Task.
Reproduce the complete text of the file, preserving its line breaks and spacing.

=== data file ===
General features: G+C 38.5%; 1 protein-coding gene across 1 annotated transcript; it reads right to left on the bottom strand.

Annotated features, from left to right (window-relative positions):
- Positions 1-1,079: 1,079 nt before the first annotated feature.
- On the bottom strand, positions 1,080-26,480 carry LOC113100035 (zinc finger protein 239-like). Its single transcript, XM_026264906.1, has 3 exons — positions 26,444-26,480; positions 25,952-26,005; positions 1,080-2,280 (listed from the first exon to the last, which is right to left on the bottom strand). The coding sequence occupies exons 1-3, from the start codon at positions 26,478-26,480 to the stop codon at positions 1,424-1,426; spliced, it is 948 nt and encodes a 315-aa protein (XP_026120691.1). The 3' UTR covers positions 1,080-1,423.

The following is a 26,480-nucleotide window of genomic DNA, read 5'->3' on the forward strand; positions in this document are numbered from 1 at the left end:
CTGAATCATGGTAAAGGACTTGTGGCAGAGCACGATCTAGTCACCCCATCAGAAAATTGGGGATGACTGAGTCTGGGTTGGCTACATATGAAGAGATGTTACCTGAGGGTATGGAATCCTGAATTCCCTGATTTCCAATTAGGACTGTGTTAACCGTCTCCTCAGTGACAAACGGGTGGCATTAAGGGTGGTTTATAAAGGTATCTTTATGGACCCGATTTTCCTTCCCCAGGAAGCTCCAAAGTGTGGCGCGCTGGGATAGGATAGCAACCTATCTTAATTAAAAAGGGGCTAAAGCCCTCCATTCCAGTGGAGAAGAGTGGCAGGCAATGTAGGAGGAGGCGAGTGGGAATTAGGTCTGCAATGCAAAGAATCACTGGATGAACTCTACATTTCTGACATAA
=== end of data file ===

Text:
General features: G+C 38.5%; 1 protein-coding gene across 1 annotated transcript; it reads right to left on the bottom strand.

Annotated features, from left to right (window-relative positions):
- Positions 1-1,079: 1,079 nt before the first annotated feature.
- On the bottom strand, positions 1,080-26,480 carry LOC113100035 (zinc finger protein 239-like). Its single transcript, XM_026264906.1, has 3 exons — positions 26,444-26,480; positions 25,952-26,005; positions 1,080-2,280 (listed from the first exon to the last, which is right to left on the bottom strand). The coding sequence occupies exons 1-3, from the start codon at positions 26,478-26,480 to the stop codon at positions 1,424-1,426; spliced, it is 948 nt and encodes a 315-aa protein (XP_026120691.1). The 3' UTR covers positions 1,080-1,423.

The following is a 26,480-nucleotide window of genomic DNA, read 5'->3' on the forward strand; positions in this document are numbered from 1 at the left end:
CTGAATCATGGTAAAGGACTTGTGGCAGAGCACGATCTAGTCACCCCATCAGAAAATTGGGGATGACTGAGTCTGGGTTGGCTACATATGAAGAGATGTTACCTGAGGGTATGGAATCCTGAATTCCCTGATTTCCAATTAGGACTGTGTTAACCGTCTCCTCAGTGACAAACGGGTGGCATTAAGGGTGGTTTATAAAGGTATCTTTATGGACCCGATTTTCCTTCCCCAGGAAGCTCCAAAGTGTGGCGCGCTGGGATAGGATAGCAACCTATCTTAATTAAAAAGGGGCTAAAGCCCTCCATTCCAGTGGAGAAGAGTGGCAGGCAATGTAGGAGGAGGCGAGTGGGAATTAGGTCTGCAATGCAAAGAATCACTGGATGAACTCTACATTTCTGACATAA